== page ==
Dr. David Bosso is the 2012 Connecticut Teacher of the Year and 2012 National Secondary Social Studies Teacher of the Year. Over the course of his teaching career, Bosso has traveled to Africa, Asia, the Middle East and Europe as part of educational delegations for global understanding. He currently serves as President of the Connecticut Teacher of the Year Council and the Connecticut Council for the Social Studies, and he was a 2014 fellow at the Lowell Milken Center for Unsung Heroes.
Recently, we sat down with Dr. David Bosso, to talk through teaching techniques and hear how he has started to integrate Design Thinking – a problem solving technique developed at the Stanford D-school that couples design methodologies with empathy and investigation skills – into his classroom. This multi-step process, Dr. Bosso explains, is essentially “a collaborative process students can use to brainstorm solutions to real-world problems.” Download Dr. David Bosso’s complete lesson plan here.
Throughout his career, he has traveled extensively, aiming to bring different global perspectives into his classroom with each trip. It was on one of these trips, an EF Professional Learning Tour to Davos, Switzerland, that Dr. Bosso first encountered Design Thinking, and explored how mindsets like this could be brought to lessons to encourage creative collaboration among students.
The concept of design thinking is often associated with the corporate world, and companies like Google and Apple, where it is applied to quickly conceptualize, test and evolve new products. Design thinking walks innovators through six steps on their quest to identify and solve for issues: identifying one specific issue, empathizing with individual users to gain insight into how they react to that issue and using that insight to define a user-centered problem statement, ideating rapidly and collaboratively on potential solutions to that problem statement, prototyping the best of those ideas, and lastly, evolving that prototype by testing it on users, gathering additional insights and observations, and responding accordingly.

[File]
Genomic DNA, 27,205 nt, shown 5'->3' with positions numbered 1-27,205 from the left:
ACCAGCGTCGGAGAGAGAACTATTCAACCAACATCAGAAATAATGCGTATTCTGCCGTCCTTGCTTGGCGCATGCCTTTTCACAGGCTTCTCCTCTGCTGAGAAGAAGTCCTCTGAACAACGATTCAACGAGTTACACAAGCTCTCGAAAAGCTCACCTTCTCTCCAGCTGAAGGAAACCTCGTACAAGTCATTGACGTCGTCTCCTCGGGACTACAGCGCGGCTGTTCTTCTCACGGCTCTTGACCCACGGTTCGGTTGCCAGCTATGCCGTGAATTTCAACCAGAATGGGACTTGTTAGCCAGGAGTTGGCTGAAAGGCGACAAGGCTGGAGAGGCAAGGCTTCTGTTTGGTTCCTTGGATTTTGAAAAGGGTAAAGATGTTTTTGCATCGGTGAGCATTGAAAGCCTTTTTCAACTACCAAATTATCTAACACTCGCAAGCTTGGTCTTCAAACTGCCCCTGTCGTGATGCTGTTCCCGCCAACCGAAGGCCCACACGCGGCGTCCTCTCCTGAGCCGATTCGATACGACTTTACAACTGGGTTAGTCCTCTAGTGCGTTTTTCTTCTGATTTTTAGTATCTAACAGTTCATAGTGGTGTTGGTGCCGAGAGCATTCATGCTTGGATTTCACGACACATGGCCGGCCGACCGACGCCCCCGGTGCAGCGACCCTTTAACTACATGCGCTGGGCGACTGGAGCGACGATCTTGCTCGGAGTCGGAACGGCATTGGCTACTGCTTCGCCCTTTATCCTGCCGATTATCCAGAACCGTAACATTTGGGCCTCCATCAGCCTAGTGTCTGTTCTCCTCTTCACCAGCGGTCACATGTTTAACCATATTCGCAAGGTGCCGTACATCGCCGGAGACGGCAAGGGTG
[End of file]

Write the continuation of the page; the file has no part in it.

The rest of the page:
However as Dr. Bosso illustrates in his lesson plan, it can be adapted to nearly any situation whether you’re a professional designer or a high school student. As a social studies teacher, Bosso was inclined to use design thinking in his classroom because of how closely the design concepts inherent within it align with inquiry-based learning, a key component in Connecticut Social Studies Frameworks. As outlined in the state curriculum, there are four dimensions of Inquiry: developing and planning questions, applying concepts and tools, using evidence to evaluate sources, and communicating conclusions to take informed action. Inquiry-based learning is designed to shift the focus from what students should know to what students should be able to do, arming students with the creative thinking skills needed to tackle a vast range of ever-evolving and oftentimes ambiguous real-world problems. Rather than learning for the sake of a test, says Bosso, the end goal is to give students the skills needed to adapt classroom lessons to real life scenarios.
“What I found is that when the kids are the ones asking the questions, they want to find the answer to those questions that much more. It’s that much more meaningful to them,” said Dr. Bosso when asked if he saw increased engagement in his classroom when design thinking was introduced. Putting the direction of the lesson in the hand of the students ignites an inherent curiosity.
As a social studies teacher Dr. Bosso noted that it can often be difficult to incorporate hands-on activities into his lesson plans, as so much of the day-to-day work relies on documents and databases. His adaptation of the design thinking process manages to build off of these traditional resources, while allowing his students to “unleash their creativity” in a way that they don’t regularly experience in a social studies classroom.
For Bosso’s complete lesson plan on “Using Design Thinking to Explore the Universality of Human Rights,” click here.